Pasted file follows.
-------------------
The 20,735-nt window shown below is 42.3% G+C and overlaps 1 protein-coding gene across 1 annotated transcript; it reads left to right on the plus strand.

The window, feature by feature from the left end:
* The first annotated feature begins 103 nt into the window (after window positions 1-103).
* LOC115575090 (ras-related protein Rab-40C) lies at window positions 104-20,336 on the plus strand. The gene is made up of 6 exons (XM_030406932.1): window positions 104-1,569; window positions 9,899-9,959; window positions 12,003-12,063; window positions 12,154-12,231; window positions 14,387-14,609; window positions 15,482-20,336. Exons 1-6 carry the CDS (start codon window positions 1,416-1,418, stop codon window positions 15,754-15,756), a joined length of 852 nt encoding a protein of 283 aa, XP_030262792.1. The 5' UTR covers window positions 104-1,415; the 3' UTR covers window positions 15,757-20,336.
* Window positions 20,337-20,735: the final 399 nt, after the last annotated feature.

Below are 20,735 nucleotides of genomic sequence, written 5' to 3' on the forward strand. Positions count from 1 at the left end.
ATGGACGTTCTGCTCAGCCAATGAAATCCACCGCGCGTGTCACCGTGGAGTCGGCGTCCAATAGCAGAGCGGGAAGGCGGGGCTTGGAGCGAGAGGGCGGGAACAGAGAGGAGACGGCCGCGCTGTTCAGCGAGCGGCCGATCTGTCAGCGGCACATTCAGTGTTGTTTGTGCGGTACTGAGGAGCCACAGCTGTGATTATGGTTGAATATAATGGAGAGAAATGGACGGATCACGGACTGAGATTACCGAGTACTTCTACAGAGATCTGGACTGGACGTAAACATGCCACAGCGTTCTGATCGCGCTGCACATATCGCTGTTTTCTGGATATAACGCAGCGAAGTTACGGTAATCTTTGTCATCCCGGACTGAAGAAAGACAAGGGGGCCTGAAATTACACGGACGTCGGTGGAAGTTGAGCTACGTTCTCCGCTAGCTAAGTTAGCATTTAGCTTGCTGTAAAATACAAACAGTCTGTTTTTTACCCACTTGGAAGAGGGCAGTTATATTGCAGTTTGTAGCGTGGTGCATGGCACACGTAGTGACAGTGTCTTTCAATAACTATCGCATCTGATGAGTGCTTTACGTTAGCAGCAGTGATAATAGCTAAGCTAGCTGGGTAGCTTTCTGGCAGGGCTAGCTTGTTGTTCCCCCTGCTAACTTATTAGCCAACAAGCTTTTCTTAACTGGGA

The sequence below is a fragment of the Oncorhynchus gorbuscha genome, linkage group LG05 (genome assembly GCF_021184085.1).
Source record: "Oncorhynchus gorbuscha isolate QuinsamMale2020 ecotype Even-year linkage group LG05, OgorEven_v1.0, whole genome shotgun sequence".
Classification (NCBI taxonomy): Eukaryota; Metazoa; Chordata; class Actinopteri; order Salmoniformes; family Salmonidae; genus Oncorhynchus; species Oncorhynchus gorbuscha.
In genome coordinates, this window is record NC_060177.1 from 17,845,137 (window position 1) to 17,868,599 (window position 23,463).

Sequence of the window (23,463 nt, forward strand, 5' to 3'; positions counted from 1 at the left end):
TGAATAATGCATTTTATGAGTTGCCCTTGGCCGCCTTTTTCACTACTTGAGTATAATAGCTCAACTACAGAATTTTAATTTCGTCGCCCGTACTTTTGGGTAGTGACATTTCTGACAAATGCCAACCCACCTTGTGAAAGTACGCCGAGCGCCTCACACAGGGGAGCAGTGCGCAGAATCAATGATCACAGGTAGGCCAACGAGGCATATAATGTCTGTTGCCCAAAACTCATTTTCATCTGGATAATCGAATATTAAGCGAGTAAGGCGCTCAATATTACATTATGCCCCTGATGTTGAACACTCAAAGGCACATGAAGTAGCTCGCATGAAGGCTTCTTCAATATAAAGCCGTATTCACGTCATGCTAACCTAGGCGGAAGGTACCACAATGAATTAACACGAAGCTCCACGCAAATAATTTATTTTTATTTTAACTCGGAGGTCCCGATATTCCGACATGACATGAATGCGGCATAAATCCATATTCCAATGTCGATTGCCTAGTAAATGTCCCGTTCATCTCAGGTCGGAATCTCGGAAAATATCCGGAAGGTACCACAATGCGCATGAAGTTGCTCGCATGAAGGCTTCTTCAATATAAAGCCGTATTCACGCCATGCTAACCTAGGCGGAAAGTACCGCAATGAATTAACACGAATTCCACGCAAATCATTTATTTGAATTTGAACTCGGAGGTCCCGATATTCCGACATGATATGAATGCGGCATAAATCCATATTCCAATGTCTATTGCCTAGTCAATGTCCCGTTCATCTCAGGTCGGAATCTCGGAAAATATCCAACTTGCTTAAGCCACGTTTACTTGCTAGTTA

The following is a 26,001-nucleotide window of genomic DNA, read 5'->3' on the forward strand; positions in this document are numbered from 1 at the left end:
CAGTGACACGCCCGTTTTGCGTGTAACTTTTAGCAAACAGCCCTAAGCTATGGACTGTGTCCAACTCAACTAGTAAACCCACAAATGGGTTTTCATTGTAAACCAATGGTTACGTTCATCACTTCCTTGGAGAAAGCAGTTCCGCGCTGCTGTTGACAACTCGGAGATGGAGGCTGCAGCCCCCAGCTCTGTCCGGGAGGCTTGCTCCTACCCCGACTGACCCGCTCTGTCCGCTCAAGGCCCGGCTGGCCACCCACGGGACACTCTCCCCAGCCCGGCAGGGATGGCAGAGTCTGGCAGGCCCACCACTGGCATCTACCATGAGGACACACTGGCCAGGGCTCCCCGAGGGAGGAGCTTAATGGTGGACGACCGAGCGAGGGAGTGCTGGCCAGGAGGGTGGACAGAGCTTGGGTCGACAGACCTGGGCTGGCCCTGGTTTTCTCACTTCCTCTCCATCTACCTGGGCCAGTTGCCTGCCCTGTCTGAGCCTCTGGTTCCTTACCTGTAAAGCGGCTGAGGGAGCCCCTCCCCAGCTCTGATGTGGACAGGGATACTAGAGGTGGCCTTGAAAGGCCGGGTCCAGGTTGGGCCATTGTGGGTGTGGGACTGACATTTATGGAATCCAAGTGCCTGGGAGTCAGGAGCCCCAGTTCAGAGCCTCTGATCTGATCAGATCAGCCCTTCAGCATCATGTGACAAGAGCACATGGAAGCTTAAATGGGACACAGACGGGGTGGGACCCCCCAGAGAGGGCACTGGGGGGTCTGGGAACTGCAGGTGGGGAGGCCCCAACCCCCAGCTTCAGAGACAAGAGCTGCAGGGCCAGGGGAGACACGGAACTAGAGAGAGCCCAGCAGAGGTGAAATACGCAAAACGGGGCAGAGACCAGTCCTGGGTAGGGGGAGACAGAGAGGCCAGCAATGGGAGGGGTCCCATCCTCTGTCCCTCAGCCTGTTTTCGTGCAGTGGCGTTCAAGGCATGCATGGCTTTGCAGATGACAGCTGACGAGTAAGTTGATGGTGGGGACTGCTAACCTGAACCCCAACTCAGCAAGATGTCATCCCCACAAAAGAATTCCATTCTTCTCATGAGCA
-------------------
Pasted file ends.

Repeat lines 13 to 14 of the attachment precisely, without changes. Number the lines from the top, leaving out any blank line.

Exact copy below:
TGAATAATGCATTTTATGAGTTGCCCTTGGCCGCCTTTTTCACTACTTGAGTATAATAGCTCAACTACAGAATTTTAATTTCGTCGCCCGTACTTTTGGGTAGTGACATTTCTGACAAATGCCAACCCACCTTGTGAAAGTACGCCGAGCGCCTCACACAGGGGAGCAGTGCGCAGAATCAATGATCACAGGTAGGCCAACGAGGCATATAATGTCTGTTGCCCAAAACTCATTTTCATCTGGATAATCGAATATTAAGCGAGTAAGGCGCTCAATATTACATTATGCCCCTGATGTTGAACACTCAAAGGCACATGAAGTAGCTCGCATGAAGGCTTCTTCAATATAAAGCCGTATTCACGTCATGCTAACCTAGGCGGAAGGTACCACAATGAATTAACACGAAGCTCCACGCAAATAATTTATTTTTATTTTAACTCGGAGGTCCCGATATTCCGACATGACATGAATGCGGCATAAATCCATATTCCAATGTCGATTGCCTAGTAAATGTCCCGTTCATCTCAGGTCGGAATCTCGGAAAATATCCGGAAGGTACCACAATGCGCATGAAGTTGCTCGCATGAAGGCTTCTTCAATATAAAGCCGTATTCACGCCATGCTAACCTAGGCGGAAAGTACCGCAATGAATTAACACGAATTCCACGCAAATCATTTATTTGAATTTGAACTCGGAGGTCCCGATATTCCGACATGATATGAATGCGGCATAAATCCATATTCCAATGTCTATTGCCTAGTCAATGTCCCGTTCATCTCAGGTCGGAATCTCGGAAAATATCCAACTTGCTTAAGCCACGTTTACTTGCTAGTTA

The following is a 26,001-nucleotide window of genomic DNA, read 5'->3' on the forward strand; positions in this document are numbered from 1 at the left end: